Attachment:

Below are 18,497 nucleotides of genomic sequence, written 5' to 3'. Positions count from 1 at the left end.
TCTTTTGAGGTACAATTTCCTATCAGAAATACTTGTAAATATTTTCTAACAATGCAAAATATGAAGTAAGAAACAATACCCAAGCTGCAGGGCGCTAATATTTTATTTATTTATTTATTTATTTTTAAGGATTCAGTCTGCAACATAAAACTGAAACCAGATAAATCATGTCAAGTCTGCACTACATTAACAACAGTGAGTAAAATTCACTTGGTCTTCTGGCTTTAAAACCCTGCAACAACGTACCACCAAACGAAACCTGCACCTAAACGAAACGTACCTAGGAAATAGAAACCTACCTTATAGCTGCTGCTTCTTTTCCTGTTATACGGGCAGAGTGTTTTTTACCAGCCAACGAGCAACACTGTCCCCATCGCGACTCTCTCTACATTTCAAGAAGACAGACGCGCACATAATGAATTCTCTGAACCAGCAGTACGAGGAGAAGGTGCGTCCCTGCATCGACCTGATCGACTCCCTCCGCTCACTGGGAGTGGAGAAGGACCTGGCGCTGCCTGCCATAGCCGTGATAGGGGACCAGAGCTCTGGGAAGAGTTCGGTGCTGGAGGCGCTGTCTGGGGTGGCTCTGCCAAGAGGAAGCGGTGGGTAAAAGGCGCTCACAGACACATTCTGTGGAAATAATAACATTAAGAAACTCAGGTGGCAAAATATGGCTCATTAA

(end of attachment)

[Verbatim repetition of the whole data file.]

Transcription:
Below are 18,497 nucleotides of genomic sequence, written 5' to 3'. Positions count from 1 at the left end.
TCTTTTGAGGTACAATTTCCTATCAGAAATACTTGTAAATATTTTCTAACAATGCAAAATATGAAGTAAGAAACAATACCCAAGCTGCAGGGCGCTAATATTTTATTTATTTATTTATTTATTTTTAAGGATTCAGTCTGCAACATAAAACTGAAACCAGATAAATCATGTCAAGTCTGCACTACATTAACAACAGTGAGTAAAATTCACTTGGTCTTCTGGCTTTAAAACCCTGCAACAACGTACCACCAAACGAAACCTGCACCTAAACGAAACGTACCTAGGAAATAGAAACCTACCTTATAGCTGCTGCTTCTTTTCCTGTTATACGGGCAGAGTGTTTTTTACCAGCCAACGAGCAACACTGTCCCCATCGCGACTCTCTCTACATTTCAAGAAGACAGACGCGCACATAATGAATTCTCTGAACCAGCAGTACGAGGAGAAGGTGCGTCCCTGCATCGACCTGATCGACTCCCTCCGCTCACTGGGAGTGGAGAAGGACCTGGCGCTGCCTGCCATAGCCGTGATAGGGGACCAGAGCTCTGGGAAGAGTTCGGTGCTGGAGGCGCTGTCTGGGGTGGCTCTGCCAAGAGGAAGCGGTGGGTAAAAGGCGCTCACAGACACATTCTGTGGAAATAATAACATTAAGAAACTCAGGTGGCAAAATATGGCTCATTAA